(pic#17) And here with both the calendar plate and date jumper in place. At the 10’O clock position one can see the finger on the date jumper. The latter strikes the date indicator and moves it ahead one day every 24 hours. The three domed shaped jewels equidistant in the center of the calendar plate cut out, support the calendar disc. Doing it this way reduces friction to a minimum and helps ensure an instantaneous date change at midnight.
(pic#18) For comparisons sake here’s the dial side of a caliber 3130 – i.e. no date. Here one can clearly see the jewel inside the top part of the canon pinion tube. As far as I know, Rolex is the only one to use a jewel to support the upper part of the second wheel pinion like this. The advantage of this is that it’s supported more accurately and with less friction too. Caliber 3035 originally used a Teflon washer, but Rolex discovered that a jewel was much better in the long term because the Teflon eventually deformed and lost its smoothness, and this extra friction greatly reduced the amplitude of the balance wheel.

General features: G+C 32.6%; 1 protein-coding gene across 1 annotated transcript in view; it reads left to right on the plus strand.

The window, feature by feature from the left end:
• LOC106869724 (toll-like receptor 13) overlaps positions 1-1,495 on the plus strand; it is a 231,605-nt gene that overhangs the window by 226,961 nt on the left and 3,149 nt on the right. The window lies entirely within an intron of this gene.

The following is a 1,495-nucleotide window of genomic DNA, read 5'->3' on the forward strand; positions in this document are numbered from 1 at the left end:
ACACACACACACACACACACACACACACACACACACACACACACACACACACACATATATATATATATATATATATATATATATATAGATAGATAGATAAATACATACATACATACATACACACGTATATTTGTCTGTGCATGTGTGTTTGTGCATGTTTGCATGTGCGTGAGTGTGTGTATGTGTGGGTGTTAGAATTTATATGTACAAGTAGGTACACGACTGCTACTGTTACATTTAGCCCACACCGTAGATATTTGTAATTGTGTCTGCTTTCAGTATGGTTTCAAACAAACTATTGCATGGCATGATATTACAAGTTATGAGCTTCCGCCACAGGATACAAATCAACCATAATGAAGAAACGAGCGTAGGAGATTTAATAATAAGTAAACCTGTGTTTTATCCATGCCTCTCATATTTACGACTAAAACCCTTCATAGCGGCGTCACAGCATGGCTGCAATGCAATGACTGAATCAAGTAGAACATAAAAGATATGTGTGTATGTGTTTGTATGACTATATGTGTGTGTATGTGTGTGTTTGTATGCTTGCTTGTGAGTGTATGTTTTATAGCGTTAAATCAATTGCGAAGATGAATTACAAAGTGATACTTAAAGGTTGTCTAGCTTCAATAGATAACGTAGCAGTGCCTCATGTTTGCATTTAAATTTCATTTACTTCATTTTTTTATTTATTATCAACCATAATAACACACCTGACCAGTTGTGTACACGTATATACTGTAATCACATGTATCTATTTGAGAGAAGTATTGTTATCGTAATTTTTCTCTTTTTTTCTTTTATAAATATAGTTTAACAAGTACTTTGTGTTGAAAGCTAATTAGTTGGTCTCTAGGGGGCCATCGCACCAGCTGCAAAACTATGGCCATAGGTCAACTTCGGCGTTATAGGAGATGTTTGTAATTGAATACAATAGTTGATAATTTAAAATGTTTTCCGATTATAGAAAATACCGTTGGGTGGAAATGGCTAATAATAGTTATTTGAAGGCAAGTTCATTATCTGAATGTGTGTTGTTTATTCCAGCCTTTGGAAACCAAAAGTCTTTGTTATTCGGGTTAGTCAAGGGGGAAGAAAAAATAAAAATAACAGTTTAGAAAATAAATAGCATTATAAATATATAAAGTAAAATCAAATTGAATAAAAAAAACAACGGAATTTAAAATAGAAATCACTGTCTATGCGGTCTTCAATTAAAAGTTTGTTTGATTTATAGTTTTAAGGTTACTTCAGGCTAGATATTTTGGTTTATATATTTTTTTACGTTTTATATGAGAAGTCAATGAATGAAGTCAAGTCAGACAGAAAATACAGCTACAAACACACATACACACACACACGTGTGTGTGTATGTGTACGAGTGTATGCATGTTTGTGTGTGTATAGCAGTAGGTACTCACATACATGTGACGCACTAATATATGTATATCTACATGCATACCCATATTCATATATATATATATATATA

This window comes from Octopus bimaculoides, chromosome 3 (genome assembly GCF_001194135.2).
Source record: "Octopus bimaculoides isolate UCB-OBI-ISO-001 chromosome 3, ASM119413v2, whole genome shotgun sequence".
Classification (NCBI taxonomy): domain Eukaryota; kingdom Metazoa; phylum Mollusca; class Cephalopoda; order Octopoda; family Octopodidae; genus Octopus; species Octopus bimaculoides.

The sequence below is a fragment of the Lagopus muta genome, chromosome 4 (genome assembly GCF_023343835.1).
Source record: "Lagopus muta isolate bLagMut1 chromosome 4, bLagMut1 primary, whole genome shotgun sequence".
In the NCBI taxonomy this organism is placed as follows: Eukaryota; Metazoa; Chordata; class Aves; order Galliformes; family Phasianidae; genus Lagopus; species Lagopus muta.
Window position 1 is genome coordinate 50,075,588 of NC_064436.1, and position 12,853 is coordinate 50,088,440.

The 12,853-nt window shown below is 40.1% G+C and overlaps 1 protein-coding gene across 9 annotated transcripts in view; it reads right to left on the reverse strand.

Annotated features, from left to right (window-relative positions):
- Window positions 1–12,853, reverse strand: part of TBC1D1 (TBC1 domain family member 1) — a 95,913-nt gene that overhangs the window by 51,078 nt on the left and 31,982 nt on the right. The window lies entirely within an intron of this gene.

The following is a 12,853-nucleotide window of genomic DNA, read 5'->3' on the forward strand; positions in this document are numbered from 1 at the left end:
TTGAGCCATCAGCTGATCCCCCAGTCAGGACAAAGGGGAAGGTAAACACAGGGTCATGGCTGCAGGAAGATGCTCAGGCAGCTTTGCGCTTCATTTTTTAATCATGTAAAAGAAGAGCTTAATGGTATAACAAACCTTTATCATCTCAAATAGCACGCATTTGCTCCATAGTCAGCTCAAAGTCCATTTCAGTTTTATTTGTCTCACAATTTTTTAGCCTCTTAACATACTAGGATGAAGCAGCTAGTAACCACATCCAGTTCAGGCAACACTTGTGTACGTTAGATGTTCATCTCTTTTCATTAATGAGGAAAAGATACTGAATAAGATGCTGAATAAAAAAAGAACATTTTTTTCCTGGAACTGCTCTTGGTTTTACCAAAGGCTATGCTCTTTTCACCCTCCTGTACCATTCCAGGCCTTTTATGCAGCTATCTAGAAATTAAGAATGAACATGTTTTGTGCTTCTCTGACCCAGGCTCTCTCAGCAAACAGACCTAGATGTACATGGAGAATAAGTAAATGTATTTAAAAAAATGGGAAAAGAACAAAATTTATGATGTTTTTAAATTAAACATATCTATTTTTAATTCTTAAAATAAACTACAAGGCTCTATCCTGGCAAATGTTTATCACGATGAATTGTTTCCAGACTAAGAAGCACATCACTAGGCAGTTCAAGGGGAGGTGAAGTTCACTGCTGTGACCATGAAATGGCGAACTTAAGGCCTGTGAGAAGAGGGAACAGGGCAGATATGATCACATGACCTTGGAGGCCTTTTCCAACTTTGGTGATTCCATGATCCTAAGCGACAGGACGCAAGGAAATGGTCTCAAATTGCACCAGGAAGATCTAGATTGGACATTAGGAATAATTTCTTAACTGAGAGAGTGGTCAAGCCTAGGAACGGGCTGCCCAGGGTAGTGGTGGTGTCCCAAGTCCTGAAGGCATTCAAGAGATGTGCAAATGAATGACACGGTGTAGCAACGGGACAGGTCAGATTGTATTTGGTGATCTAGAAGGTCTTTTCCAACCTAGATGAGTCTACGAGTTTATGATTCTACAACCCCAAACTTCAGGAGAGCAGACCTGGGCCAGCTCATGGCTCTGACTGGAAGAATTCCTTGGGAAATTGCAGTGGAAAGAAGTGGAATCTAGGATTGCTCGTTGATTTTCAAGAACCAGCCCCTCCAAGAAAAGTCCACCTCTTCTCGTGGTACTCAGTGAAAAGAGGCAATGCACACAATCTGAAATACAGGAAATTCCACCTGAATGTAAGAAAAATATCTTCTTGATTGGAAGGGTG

(pic#19) With the calendar disc installed, the dial side of the movement is now complete and ready to be fitted with the dial and hands. The date finger is between the 18 and the 19 a few minutes after the date has jumped. Near the 3 and 4 of the date indicator disc is the quick set date corrector wheel.
(pic#20) A close up of the small brass post that the set wheel sits on. The second set wheel sits on a metal post as can be clearly seen in pic 15.